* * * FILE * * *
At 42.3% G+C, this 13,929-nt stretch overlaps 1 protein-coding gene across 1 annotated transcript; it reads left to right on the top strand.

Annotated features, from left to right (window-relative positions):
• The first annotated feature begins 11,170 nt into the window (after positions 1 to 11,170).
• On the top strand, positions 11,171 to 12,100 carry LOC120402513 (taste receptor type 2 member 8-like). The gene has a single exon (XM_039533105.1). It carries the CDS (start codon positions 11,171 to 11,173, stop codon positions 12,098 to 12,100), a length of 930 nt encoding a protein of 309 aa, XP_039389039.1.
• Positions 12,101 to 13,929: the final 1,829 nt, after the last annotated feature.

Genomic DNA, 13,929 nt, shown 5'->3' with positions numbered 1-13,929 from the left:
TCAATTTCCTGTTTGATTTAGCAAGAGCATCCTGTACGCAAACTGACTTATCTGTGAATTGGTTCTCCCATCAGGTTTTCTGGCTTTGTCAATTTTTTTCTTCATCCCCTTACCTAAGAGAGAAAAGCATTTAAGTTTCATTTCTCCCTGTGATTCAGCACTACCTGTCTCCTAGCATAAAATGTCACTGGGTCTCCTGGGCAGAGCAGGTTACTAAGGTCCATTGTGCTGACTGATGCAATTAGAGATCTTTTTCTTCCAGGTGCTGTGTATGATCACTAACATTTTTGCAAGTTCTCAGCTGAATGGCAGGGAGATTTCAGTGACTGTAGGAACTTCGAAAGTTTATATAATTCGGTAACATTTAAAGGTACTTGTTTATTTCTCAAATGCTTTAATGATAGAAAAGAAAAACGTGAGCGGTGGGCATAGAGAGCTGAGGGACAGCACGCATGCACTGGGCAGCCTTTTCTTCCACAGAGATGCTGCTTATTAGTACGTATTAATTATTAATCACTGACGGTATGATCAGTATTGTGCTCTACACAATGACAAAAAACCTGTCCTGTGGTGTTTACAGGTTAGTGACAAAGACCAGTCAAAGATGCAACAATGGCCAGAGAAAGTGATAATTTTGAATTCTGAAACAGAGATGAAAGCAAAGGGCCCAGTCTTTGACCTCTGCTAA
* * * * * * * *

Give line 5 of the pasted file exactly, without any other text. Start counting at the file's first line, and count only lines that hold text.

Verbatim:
• Positions 12,101 to 13,929: the final 1,829 nt, after the last annotated feature.